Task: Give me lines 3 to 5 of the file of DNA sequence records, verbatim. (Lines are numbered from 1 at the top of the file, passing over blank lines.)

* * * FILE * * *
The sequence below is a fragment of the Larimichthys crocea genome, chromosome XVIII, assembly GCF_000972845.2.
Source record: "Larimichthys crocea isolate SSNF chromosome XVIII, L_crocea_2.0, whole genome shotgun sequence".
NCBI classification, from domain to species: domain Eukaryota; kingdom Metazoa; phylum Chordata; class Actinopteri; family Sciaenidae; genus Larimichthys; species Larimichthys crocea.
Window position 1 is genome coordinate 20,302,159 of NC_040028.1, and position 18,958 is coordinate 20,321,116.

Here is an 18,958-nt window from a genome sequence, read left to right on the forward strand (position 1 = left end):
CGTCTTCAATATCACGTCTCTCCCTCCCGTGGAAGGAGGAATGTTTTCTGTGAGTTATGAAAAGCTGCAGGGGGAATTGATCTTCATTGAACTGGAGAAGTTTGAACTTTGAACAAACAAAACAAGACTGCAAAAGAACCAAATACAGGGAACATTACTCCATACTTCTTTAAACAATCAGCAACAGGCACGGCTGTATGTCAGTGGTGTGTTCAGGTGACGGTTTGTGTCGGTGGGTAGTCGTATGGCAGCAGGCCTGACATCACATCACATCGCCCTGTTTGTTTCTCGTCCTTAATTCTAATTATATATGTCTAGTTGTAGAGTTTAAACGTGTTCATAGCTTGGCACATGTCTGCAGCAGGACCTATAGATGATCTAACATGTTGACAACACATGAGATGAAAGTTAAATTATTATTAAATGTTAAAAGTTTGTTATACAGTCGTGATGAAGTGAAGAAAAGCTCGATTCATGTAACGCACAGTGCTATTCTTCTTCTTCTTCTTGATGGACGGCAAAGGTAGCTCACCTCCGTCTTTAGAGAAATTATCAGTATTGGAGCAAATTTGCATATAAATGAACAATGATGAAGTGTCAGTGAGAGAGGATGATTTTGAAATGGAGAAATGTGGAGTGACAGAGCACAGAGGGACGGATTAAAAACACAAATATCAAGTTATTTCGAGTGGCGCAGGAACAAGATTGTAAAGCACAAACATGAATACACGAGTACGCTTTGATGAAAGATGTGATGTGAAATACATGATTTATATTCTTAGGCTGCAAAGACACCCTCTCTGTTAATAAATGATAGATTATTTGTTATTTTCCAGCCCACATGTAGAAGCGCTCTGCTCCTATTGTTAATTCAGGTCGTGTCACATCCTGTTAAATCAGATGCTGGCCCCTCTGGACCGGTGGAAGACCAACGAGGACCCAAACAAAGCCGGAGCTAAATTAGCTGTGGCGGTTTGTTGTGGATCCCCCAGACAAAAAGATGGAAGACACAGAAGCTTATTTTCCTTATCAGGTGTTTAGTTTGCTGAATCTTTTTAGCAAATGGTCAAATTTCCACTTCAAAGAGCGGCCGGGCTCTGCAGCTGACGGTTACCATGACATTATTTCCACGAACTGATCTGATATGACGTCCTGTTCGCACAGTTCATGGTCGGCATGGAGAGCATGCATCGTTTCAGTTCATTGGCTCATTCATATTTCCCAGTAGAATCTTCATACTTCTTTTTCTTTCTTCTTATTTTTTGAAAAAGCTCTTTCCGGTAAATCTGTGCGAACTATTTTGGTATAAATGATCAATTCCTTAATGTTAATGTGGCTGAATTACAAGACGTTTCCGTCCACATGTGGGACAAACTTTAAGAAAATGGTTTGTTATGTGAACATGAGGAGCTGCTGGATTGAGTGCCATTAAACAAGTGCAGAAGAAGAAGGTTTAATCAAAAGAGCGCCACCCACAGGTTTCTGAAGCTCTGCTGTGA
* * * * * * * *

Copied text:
NCBI classification, from domain to species: domain Eukaryota; kingdom Metazoa; phylum Chordata; class Actinopteri; family Sciaenidae; genus Larimichthys; species Larimichthys crocea.
Window position 1 is genome coordinate 20,302,159 of NC_040028.1, and position 18,958 is coordinate 20,321,116.

Here is an 18,958-nt window from a genome sequence, read left to right on the forward strand (position 1 = left end):